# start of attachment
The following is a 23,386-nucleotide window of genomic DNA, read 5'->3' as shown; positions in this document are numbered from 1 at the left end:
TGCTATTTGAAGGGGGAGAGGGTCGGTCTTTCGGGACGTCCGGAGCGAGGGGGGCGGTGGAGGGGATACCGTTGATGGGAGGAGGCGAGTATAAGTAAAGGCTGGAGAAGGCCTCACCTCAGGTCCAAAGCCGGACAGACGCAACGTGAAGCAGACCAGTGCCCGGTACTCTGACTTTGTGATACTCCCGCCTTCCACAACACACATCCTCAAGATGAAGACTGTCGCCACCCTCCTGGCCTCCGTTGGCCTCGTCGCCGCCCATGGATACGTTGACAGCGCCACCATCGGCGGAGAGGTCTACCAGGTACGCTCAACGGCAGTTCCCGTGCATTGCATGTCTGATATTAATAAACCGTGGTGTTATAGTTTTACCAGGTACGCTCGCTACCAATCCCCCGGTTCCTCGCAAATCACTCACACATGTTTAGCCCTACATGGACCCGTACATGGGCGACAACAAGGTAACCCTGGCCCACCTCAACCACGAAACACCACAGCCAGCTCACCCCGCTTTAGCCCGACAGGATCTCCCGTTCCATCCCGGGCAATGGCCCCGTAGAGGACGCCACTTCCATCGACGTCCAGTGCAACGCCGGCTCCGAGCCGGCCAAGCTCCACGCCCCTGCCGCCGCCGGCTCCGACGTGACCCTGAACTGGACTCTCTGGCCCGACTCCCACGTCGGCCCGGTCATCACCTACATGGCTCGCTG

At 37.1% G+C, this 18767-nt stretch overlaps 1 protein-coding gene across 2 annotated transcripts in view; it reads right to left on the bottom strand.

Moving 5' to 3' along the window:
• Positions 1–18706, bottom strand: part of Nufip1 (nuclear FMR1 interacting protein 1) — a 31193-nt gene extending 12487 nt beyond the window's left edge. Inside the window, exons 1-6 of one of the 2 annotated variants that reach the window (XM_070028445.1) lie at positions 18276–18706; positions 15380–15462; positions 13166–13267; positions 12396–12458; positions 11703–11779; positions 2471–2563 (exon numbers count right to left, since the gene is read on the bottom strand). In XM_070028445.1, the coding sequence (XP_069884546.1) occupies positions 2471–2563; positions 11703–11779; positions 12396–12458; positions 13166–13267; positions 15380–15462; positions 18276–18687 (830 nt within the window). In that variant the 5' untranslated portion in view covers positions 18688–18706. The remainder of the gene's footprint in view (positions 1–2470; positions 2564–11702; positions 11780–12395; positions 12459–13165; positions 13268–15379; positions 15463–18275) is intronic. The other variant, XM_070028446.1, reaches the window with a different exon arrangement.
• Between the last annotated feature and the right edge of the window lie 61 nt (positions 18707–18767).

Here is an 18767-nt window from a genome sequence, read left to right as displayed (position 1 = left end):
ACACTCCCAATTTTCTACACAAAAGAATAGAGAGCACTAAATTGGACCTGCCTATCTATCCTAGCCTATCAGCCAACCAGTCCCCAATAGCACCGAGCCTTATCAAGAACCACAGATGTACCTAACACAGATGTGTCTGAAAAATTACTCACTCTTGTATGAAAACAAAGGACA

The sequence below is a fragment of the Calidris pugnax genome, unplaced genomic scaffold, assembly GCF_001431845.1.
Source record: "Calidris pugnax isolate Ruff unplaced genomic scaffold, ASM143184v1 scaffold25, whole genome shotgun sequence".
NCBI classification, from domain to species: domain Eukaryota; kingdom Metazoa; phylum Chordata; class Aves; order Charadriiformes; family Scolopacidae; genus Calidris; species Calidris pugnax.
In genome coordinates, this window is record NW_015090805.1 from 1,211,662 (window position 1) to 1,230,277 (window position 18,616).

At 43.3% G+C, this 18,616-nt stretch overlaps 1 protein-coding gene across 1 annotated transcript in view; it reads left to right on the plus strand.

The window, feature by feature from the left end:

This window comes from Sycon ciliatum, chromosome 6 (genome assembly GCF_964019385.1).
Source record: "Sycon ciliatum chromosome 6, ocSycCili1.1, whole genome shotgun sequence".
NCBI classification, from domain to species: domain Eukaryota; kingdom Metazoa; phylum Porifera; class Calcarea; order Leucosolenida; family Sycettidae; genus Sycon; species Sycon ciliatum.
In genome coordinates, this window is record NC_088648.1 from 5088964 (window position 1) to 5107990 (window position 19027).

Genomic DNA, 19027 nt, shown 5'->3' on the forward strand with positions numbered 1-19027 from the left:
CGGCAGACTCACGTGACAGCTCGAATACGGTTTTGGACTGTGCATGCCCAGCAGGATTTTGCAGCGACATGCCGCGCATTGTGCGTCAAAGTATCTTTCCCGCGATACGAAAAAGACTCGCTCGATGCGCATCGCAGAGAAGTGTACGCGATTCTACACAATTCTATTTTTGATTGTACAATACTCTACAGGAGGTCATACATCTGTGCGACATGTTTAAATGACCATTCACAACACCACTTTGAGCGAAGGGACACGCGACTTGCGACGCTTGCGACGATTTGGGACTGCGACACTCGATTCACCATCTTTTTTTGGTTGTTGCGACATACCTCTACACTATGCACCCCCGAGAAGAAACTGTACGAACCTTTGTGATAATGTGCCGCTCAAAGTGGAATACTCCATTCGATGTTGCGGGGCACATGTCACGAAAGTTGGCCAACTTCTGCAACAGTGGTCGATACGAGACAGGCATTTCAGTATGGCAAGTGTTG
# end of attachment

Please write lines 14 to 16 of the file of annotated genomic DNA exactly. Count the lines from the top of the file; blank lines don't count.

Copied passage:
The window, feature by feature from the left end:

This window comes from Sycon ciliatum, chromosome 6 (genome assembly GCF_964019385.1).
Source record: "Sycon ciliatum chromosome 6, ocSycCili1.1, whole genome shotgun sequence".